that isn't too impressive a reply. Particularly since the police do nab bike thieves in Brick Lane
I'd be tempted to reply anyway. Perhaps with

Imbaddling boodlebong. Whimple dingas, et scratifiously pongoficating noodletwizzles. Es ista nockertaddle, ef rimbaudwailing (gefeliicattle somberajist) cooli cooli gong howrrated ffralle. Nabananas.

Which is about as useful as the response that you received.


pre-talced and mighty
I think that that Mr. Winch is guilty of simply not knowing his stuff. The police are making efforts on bike theft, and arrests are made in Brick Lane. And Mr. Winch might have mentioned the 27 strong team of police cyclists who are majoring on bike theft referred to in the link above.

FNRttCers can expect the very best advice on bike security....


slower but further
SE London
My main security strategy is to park my unpretty bike securely near some prettier less securely locked bikes. The assumption being mine will be the last one left standing. Now if everybody makes their bike more secure (and we know that the thieves can break anything they want, some just take a little more effort) then my last defence is down ...

Hence IMHO the issue is to target thieves rather than security locks. Secure places and marking with a better and secure frame number database would be good.

But really good to see the committment.


Legendary Member
Posted by Yorkshiregoth in a new thread

A 30-strong Police Cycle Task Force hits the streets of London today.

The Cycle Task Force is funded by TfL and forms part of the Metropolitan Police Service’s Safer Transport Command team. It will patrol London’s streets by bike, investigating and tackling cycle theft and criminal damage to bicycles. Alongside local Safer Transport Teams, the new team will also run sessions on bike marking and registration and give London’s cyclists advice on how to lock up their bikes securely in order to deter theft.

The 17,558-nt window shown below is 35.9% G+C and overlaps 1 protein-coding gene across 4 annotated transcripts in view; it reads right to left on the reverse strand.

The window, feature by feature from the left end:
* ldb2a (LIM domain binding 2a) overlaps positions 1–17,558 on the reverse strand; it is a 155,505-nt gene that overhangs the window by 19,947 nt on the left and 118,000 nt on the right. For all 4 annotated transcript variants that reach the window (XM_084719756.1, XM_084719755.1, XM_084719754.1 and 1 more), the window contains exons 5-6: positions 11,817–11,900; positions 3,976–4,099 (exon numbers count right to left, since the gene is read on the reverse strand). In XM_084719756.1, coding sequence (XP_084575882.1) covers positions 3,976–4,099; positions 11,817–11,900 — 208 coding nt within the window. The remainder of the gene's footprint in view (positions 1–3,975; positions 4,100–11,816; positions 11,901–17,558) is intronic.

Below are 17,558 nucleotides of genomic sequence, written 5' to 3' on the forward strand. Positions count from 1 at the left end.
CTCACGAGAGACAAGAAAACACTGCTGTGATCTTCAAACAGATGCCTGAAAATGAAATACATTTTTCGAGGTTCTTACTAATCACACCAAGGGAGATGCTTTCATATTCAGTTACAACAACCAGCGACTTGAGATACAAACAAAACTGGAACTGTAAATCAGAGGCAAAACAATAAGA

The Mayor has promised Londoners a cycle revolution in the Capital and the new policing team will support a draft Cycle Security Plan that details how increased police action will target cycle theft and vandalism, as well as:

• Tackling organised cycle theft through proactive investigations and operations
• Disrupting the trade of stolen second-hand bikes and bicycle parts through working with online websites such as eBay, and running undercover operations and high visibility patrols in hot spot areas
• Targeting bike theft and the handling of stolen bicycles through covert investigation
• Working with cycle user groups and local authorities to participate in a range of London cycle events and initiatives to promote cycle security and reduce cycle theft
• Providing 66,000 additional cycle parking spaces across the Capital by 2012 as well as introducing measures such as CCTV and better lighting at cycle parking locations to help prevent theft and deter criminal behaviour

TfL is also working with manufacturers, retailers and other partners to introduce a code of practice to encourage second hand cycle retailers and internet vendors to follow new guidelines before selling a second hand bicycle. Plans to establish one single database to record details of all marked bikes in London are underway and this will help police and retailers identify and verify the legitimate owner of bikes that have been stolen or are being resold.